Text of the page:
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Opiates: A natural opiate derived directly from the natural opium poppy plant (see opioids).

Opioid analgesics: Opioid analgesics are commonly referred to as prescription opioids, medications that have been used to treat moderate to severe pain in some patients. Categories of opioids for mortality data include:

  • Natural opioid analgesics, including morphine and codeine;
  • Semi-synthetic opioid analgesics, including drugs such as oxycodone, hydrocodone, hydromorphone, and oxymorphone;
  • Methadone, a synthetic opioid that can be prescribed for pain reduction or for use in MAT for opioid use disorder (OUD). For MAT, methadone is used under direct supervision of a healthcare provider;
  • Synthetic opioid analgesics other than methadone, including drugs such as tramadol and fentanyl.

Opioid dependence: occurs when the body adjusts its normal functioning around regular opioid use. Unpleasant physical symptoms occur when medication is stopped.

Opioid Tolerance: Opioid tolerance occurs when a person using opioids begins to experience a reduced response to medication, requiring more opioids to experience the same effect.

Opioid use disorder (OUD): Opioid Use Disorder (OUD) occurs when attempts to cut down or control use are unsuccessful or when use results in social problems and a failure to fulfill obligations at work, school, and home. Opioid addiction often comes after the person has developed opioid tolerance and dependence, making it physically challenging to stop opioid use and increasing the risk of withdrawal. National studies have shown that greater than 75% of heroin users utilized prescription painkillers as their gateway.

Opioids: Opioids are natural, synthetic, or semi-synthetic chemicals that interact with opioid receptors on nerve cells in the body and brain, and reduce the intensity of pain signals and feelings of pain. This class of drugs includes the illegal drug heroin, synthetic opioids such as fentanyl, and pain medications available legally by prescription, such as oxycodone, hydrocodone, codeine, morphine, and many others. Prescription opioids are generally safe when taken for a short time and as directed by a doctor, but because they produce euphoria in addition to pain relief, they can be misused and have addiction potential.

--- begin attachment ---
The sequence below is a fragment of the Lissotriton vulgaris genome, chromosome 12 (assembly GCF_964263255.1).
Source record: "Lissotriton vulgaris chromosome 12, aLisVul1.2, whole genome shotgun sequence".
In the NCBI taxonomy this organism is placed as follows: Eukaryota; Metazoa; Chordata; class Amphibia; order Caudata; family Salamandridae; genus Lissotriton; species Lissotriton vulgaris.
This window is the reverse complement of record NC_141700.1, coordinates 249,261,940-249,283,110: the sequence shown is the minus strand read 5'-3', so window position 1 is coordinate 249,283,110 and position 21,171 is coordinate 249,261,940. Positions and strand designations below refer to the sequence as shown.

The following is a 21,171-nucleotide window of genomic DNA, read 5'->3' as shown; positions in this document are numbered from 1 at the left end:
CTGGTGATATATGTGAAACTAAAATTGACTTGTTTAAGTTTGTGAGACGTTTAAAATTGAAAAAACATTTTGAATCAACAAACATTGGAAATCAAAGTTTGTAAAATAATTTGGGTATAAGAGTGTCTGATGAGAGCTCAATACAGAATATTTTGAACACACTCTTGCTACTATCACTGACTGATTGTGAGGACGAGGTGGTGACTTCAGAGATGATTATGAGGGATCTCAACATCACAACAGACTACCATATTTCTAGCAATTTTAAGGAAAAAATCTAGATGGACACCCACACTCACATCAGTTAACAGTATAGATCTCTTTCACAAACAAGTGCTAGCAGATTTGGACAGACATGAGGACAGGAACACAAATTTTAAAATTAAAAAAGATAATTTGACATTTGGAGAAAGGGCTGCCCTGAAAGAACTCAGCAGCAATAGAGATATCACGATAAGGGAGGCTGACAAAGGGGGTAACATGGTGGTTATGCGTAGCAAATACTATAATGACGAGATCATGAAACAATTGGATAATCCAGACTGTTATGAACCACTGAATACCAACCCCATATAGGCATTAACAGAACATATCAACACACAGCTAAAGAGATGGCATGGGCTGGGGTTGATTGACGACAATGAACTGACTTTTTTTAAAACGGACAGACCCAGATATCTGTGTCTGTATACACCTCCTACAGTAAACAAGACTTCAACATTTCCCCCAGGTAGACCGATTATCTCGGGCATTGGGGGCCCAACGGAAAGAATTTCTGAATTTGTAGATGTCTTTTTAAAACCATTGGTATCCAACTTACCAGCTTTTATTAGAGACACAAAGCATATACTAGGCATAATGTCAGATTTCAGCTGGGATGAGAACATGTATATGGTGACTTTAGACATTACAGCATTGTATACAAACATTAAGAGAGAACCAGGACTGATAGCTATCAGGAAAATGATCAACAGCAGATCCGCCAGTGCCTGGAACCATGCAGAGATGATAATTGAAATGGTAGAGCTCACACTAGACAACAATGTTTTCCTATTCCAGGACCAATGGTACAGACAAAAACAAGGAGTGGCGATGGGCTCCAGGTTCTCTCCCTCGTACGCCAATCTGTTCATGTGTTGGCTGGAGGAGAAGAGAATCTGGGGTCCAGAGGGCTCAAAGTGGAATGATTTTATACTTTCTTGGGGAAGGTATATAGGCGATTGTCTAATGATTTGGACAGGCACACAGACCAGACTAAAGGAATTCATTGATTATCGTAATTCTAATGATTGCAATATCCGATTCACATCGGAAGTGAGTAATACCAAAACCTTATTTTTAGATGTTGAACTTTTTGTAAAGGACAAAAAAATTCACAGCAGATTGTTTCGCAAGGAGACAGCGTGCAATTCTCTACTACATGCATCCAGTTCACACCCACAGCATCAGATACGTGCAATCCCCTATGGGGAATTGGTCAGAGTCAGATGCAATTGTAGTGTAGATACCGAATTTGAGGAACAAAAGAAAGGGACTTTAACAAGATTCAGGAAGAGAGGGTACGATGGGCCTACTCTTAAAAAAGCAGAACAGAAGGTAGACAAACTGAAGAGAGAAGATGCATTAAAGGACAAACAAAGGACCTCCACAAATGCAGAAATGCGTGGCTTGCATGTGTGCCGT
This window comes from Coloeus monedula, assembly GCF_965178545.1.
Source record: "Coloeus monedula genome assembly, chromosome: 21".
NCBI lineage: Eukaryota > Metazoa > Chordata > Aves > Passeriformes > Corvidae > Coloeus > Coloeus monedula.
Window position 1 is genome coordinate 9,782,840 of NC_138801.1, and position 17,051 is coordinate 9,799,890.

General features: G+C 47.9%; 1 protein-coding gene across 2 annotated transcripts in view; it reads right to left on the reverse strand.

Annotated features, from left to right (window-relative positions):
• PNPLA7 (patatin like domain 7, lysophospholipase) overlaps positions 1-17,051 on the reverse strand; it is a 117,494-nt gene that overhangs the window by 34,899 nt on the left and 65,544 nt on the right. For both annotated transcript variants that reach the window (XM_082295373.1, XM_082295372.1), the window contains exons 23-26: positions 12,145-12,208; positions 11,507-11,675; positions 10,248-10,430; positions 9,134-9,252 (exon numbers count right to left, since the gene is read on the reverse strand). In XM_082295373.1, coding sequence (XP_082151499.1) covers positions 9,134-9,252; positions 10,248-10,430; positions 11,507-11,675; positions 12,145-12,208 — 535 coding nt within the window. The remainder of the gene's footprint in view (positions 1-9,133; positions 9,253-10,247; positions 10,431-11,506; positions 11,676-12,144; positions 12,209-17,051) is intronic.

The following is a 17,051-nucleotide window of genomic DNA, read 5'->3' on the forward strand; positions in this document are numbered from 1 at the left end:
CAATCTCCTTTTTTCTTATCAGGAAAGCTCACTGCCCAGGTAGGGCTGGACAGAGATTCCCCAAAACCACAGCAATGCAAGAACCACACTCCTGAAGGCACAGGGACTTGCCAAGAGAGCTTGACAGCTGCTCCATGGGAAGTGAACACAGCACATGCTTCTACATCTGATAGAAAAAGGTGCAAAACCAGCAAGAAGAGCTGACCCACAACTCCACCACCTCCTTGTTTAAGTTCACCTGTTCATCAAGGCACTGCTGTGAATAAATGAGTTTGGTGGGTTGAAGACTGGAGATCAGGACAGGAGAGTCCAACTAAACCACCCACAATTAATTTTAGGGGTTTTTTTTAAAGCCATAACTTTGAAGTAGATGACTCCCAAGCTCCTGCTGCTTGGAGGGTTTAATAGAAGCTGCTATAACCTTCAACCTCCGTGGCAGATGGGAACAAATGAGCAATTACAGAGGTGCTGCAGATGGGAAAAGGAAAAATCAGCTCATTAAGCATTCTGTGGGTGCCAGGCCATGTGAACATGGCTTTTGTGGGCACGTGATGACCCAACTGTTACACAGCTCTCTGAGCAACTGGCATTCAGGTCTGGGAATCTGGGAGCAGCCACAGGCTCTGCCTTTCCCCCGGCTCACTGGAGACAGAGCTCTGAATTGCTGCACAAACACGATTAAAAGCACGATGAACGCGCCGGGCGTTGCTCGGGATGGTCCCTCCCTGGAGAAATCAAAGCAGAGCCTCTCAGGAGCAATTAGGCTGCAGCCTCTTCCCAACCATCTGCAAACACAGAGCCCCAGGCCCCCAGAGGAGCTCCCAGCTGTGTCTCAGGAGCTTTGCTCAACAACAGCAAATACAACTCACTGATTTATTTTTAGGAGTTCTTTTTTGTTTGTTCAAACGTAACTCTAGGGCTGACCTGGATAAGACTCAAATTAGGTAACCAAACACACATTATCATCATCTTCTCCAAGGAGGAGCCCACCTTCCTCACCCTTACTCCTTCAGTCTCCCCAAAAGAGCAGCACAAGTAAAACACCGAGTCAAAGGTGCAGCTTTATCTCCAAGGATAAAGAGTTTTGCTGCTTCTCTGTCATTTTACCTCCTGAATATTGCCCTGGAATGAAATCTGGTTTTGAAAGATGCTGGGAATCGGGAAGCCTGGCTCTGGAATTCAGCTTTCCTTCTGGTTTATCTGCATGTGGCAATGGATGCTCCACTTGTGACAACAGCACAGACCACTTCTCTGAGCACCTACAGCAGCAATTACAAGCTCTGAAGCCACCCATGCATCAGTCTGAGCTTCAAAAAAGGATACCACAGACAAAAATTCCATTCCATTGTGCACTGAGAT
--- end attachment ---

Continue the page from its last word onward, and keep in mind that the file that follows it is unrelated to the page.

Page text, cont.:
Opioid Treatment Program (OTP): In Maine, Certified Opioid Treatment Programs work under medical supervision for Medically Assisted Treatment (MAT) maintenance and detoxification. OTPs administer opioid agonist medication (Methadone), monitor dosages, and provide counseling to people with a dependence on heroin or prescription opioid medications. Maine has 10 certified OTPs, six of which also provide Suboxone Services.

Outpatient Treatment Services: Outpatient treatment services are located at an agency office and provide individual, group, and family sessions. Requires daily to weekly attendance at a clinic or facility usually for 60-90 minutes, and allows the patient to return home or to other living arrangements during non-treatment hours.

Overdose: Overdose is injury to the body (poisoning) that happens when a drug is taken in excessive amounts. An overdose can be fatal or nonfatal.

Peer Support Group: Peer support groups, also known as mutual help organizations, peer support groups are structured non-clinical relationships, in which individuals participate in activities that engage, educate, and support patients recovering from substance use disorder. Peer to peer groups include such organizations as: AA, NA, Smart Recovery, All Recovery groups, LIfeRing, Women for Sobriety, and online forums.